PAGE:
Read full text at EJS website.



Cutting genuine links: a normative analysis of citizenship deprivation

By Rainer Bauböck and Vesco Paskalev, Georgetown Immigration Law Journal, 2015

Most critical analyses assess citizenship deprivation policies against international human rights and domestic rule of law standards, such as prevention of statelessness, non-arbitrariness with regard to justifications and judicial remedies, or non-discrimination between different categories of citizens. This paper considers citizenship deprivation policies instead from a political theory perspective--how deprivation policies reflect specific conceptions of political community. We distinguish four normative conceptions of the grounds of membership in a political community that apply to decisions on acquisition and loss of citizenship status: a 'State discretion' view, an 'individual choice' view, an 'ascriptive community' view, and a 'genuine link' view. We argue that most citizenship laws combine these four normative views, but that from a democratic perspective the 'genuine link' view is most preferable. The paper subsequently examines five general grounds for citizenship withdrawal--threats to public security, non-compliance with citizenship duties, flawed acquisition, derivative loss, and loss of genuine links--and considers how the four normative views apply to withdrawal provision motivated by these concerns. The final Part examines whether European Union (EU) citizenship provides additional reasons for protection against Member States' powers of citizenship deprivation. We suggest that, in addition to fundamental rights protection through EU law and protection of free movement rights, three further arguments could be invoked: toleration of dual citizenship in a political union, prevention of unequal conditions for loss among EU citizens, and the salience of genuine links to the EU itself rather than merely to one of its Member States.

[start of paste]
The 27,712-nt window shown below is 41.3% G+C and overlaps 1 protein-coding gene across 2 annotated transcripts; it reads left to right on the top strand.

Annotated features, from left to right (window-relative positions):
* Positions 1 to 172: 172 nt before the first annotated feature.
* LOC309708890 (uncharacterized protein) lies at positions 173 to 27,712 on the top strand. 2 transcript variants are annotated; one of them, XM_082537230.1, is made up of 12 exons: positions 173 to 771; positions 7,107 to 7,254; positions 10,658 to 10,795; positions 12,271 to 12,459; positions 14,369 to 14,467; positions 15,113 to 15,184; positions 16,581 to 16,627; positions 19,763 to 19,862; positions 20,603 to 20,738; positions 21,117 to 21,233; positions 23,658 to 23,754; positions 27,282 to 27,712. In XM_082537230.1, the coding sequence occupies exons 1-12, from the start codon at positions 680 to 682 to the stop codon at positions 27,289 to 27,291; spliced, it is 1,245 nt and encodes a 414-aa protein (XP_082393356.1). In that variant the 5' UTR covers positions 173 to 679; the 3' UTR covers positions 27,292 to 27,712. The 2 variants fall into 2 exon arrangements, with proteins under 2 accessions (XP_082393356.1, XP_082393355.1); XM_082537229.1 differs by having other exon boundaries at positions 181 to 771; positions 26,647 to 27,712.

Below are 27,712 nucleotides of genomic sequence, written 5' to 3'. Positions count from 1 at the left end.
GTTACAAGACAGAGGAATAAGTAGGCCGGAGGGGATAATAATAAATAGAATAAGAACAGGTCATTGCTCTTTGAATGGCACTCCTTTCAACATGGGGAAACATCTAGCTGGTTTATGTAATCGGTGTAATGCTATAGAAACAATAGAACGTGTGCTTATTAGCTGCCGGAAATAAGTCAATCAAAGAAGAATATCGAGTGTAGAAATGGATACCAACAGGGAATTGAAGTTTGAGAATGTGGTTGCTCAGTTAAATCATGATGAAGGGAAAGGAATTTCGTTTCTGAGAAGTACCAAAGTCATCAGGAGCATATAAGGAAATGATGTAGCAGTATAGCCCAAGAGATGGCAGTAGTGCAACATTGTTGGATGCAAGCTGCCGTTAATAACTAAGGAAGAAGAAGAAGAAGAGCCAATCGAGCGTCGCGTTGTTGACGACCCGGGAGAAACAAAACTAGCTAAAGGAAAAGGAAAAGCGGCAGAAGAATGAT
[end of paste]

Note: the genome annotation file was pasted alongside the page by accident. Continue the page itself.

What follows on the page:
Access full text on CADMUS.


The position and agency of the ‘irregularized’: Romani migrants as European semi-citizens

By Julija Sardelic, Politics, September 2016

This article discusses the position and agency of Romani migrants. It argues that different states often irregularize the status of Romani migrants even in cases where it should be regularized due to their de jure citizenship. This irregularization is possible because of their position as semi-citizens in their ‘states of origin’. Yet, Romani migrants are not mere passive observers of these practices, but react to their irregularized migrant statuses. In doing so, they redefine their national and European citizenships. This article centres around two case studies to analyse the position and agency of Romani migrants The first is Roma with European Union (EU) citizenship and the second is post-Yugoslav Roma without EU citizenship.

Read full text at the journal’s website.